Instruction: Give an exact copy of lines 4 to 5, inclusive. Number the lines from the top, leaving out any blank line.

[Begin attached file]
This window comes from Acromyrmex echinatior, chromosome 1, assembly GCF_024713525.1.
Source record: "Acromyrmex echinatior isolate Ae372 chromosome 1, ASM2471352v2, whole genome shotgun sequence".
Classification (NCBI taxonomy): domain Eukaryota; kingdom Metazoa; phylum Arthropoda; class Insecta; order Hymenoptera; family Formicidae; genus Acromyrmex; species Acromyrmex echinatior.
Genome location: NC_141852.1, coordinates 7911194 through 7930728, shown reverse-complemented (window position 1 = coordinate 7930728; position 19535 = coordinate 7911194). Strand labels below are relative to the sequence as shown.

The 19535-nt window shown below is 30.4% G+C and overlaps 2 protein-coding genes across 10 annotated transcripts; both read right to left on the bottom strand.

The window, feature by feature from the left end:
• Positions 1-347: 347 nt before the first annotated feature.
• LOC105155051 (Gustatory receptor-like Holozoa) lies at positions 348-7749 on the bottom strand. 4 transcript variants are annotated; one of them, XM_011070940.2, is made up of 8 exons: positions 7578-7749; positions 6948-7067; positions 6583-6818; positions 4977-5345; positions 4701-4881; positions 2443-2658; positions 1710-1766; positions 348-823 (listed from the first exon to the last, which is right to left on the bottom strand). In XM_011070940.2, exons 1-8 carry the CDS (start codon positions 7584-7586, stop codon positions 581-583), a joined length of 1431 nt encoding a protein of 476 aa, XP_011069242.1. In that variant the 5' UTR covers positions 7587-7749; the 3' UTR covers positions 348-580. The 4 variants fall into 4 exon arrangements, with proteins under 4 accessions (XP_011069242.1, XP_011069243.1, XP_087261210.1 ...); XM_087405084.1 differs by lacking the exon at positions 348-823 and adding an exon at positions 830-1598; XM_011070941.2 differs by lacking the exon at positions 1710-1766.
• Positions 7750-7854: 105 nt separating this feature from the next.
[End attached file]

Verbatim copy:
Genome location: NC_141852.1, coordinates 7911194 through 7930728, shown reverse-complemented (window position 1 = coordinate 7930728; position 19535 = coordinate 7911194). Strand labels below are relative to the sequence as shown.

The 19535-nt window shown below is 30.4% G+C and overlaps 2 protein-coding genes across 10 annotated transcripts; both read right to left on the bottom strand.